Eucarcharus feruloides "Apo"
(by Bruno Kneubühler)
 

OrderPhasmatodea
 
SuborderVerophasmatodea 
InfraorderAnareolatae 
FamilyPhasmatidae Gray, 1835
TribeStephanacridiniGünther 1952
GenusEucarcharusBrunner v. Wattenwil, 1907
SpeciesEucarcharus feruloides(Westwood, 1859)

 
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General Notes

  • Westwood (1859) described this species as Lonchodes feruloides
  • synonyms: Pharnacia feruloides (Kirby, 1904)
  • 2007 - this species has been bred for the first time by some European breeders
  • 2008 - in the wild collected eggs have been received by Bruno Kneubuhler
  • 2009 - eggs of this new culture stock have been distributed

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Origin

  • my new culture stock has been collected by Dave Navarro at Mt. Apo (Mindanao, Philippines) in April 2008

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Females

  • big phasmids - about 14 to 15,5 cm long
  • body colour is mainly green, but also brown specimens may occur
  • some specimens have a white stripe that runs from the head almost the whole lenght of the body
  • head has light-coloured cheeks and a few darker dots and spots

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Males

  • very pretty and slender phasmids - about 9 to 10 cm long
  • head is light brown with a dark stripe across the eyes
  • short wings, but till today I have not seen them flying
  • wings are metallic blue-green, with a very nice orange lateral stripe
  • body colour is green-brown with some darker markings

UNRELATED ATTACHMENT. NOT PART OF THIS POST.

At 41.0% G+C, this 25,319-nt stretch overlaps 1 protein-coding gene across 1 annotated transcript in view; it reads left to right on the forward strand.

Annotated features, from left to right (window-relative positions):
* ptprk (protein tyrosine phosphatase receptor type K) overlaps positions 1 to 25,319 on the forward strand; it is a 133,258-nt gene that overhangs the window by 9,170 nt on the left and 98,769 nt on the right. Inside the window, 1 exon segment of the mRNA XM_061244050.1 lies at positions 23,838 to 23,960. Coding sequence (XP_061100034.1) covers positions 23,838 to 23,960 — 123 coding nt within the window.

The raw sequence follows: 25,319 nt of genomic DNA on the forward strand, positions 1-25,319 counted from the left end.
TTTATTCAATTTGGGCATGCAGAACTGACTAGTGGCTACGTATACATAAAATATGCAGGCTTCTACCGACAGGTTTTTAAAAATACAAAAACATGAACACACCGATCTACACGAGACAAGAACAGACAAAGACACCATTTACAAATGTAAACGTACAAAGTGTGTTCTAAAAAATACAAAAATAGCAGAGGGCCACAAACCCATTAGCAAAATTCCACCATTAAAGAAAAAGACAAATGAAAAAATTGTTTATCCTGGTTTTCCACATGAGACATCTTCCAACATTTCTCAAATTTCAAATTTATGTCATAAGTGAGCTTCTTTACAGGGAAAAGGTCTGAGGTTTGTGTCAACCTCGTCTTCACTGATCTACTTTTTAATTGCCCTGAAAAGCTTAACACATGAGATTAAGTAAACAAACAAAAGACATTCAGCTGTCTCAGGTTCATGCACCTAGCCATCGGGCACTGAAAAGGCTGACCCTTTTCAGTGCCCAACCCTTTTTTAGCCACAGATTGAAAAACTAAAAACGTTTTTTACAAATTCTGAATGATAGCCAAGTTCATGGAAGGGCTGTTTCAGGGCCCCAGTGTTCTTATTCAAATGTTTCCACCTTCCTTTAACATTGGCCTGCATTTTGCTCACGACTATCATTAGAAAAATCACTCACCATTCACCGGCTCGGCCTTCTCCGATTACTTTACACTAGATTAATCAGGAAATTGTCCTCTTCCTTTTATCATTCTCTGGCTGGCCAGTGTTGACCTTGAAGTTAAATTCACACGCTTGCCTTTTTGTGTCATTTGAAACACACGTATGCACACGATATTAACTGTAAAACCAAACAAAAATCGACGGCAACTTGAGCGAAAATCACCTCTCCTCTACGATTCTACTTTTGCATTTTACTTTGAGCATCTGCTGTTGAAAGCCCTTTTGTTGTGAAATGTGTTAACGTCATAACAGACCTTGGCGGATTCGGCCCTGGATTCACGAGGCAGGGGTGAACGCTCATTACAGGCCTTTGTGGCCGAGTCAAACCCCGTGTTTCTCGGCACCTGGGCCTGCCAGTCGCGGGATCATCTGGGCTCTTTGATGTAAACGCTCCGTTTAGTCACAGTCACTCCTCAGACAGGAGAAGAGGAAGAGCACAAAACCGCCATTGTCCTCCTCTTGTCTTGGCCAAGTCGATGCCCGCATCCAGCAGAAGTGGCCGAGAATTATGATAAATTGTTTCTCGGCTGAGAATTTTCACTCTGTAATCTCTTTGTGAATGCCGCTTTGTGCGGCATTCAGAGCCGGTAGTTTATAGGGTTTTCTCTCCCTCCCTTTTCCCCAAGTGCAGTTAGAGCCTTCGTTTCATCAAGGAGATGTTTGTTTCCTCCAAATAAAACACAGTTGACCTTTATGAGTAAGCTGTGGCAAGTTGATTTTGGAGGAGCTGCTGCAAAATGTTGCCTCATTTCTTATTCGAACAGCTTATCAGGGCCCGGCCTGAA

• lower legs are banded

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Eggs

  • about 3 x 2 mm
  • gloubular, slightly flattened
  • colouration is variable - there are eggs from brown to greenish (when dry)
  • surface with a net-like structure

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Food Plants

  • the second generation was taking to bramble (Rubus sp.) from L1, beside this they also liked beech (Fagus sp.)
  • the first generation would not touch bramble, they could only be fed with raspberry (Rubus idaeus) and oak (Quecus sp.)

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Breeding Notes

  • is seems to be a very easy species
  • incubation on damp (not too wet) sand, with springtails to reduce mould growth
  • despite the springtails, eggs of this species tend to get mouldy very quickly. But so far it seems that this does not affect the hatching ratio
  • incubation time at room temperatures (about 20 - 23°C) is about 2,5 to 3 months
  • hatching ratio has been (in my culture) more than 50 %
  • L1 nymphs were kept in Faunaboxes, with constantly wet paper towel on the cage floor
  • they grow quickly and soon they need a bigger cage
  • as with all species I am keeping, I do cover the water-container for the food plants with cotton wool. This does prevent their faeces to fall in the water for the food plants. Otherwise, feaces that falls into the water for the food plants, will be dissolved and the plants will suck it up. So in the end the phasmids have to eat their own stool, which might not really be to their advantage !
  • by L2 it becomes easy to distinguish between the genders (males have already a small poculum at the end of the abdomen)
  • is the cage too crowded with insects, then many will loose one or more legs! This can be fatal for them, as some will easily loose 3-4 legs. Therefore I do not recommend to mix this species with other species, but provide them with a large enough cage. A cage that is about 40 x 40 x 60 (cm) is enough for 15 bigger nymphs or about 5 adult couples
  • nymphs and adults alike can behave very disturbed when being touched. Then they wriggle about hectically (also on the ground) and run about headlessly. Therefore one should handle this species carefully and gently
  • males become adult after about 2 months, females after about 3,5 months
  • I do seperate adult males from subadult females, for that these will have peace during their final moult
  • after about 2 weeks females start to lay eggs
  • eggs will be thrown away vehemently
  • females lay about 4-5 eggs per day

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References

  • Phasmida Species Files  (www.phasmida.orthoptera.org)
     

 

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